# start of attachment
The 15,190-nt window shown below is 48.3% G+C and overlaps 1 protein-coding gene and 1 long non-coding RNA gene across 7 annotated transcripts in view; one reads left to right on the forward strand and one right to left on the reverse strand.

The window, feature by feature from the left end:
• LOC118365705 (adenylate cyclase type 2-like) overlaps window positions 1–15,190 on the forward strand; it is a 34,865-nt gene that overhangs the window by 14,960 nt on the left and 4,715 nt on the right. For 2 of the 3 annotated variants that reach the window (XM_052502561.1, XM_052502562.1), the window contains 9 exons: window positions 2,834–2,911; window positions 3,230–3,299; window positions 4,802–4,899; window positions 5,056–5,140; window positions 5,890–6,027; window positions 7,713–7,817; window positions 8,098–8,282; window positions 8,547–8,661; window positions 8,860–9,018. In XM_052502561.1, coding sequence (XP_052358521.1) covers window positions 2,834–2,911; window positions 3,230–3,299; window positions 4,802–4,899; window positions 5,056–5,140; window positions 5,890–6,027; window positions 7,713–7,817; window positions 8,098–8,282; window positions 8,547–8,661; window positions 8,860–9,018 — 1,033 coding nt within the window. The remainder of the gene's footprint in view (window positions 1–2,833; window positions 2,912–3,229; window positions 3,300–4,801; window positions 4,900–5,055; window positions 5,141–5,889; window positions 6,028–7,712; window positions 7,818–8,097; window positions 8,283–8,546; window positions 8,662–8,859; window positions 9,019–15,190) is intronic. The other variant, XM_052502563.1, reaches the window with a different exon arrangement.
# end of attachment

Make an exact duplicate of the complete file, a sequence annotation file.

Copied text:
The 15,190-nt window shown below is 48.3% G+C and overlaps 1 protein-coding gene and 1 long non-coding RNA gene across 7 annotated transcripts in view; one reads left to right on the forward strand and one right to left on the reverse strand.

The window, feature by feature from the left end:
• LOC118365705 (adenylate cyclase type 2-like) overlaps window positions 1–15,190 on the forward strand; it is a 34,865-nt gene that overhangs the window by 14,960 nt on the left and 4,715 nt on the right. For 2 of the 3 annotated variants that reach the window (XM_052502561.1, XM_052502562.1), the window contains 9 exons: window positions 2,834–2,911; window positions 3,230–3,299; window positions 4,802–4,899; window positions 5,056–5,140; window positions 5,890–6,027; window positions 7,713–7,817; window positions 8,098–8,282; window positions 8,547–8,661; window positions 8,860–9,018. In XM_052502561.1, coding sequence (XP_052358521.1) covers window positions 2,834–2,911; window positions 3,230–3,299; window positions 4,802–4,899; window positions 5,056–5,140; window positions 5,890–6,027; window positions 7,713–7,817; window positions 8,098–8,282; window positions 8,547–8,661; window positions 8,860–9,018 — 1,033 coding nt within the window. The remainder of the gene's footprint in view (window positions 1–2,833; window positions 2,912–3,229; window positions 3,300–4,801; window positions 4,900–5,055; window positions 5,141–5,889; window positions 6,028–7,712; window positions 7,818–8,097; window positions 8,283–8,546; window positions 8,662–8,859; window positions 9,019–15,190) is intronic. The other variant, XM_052502563.1, reaches the window with a different exon arrangement.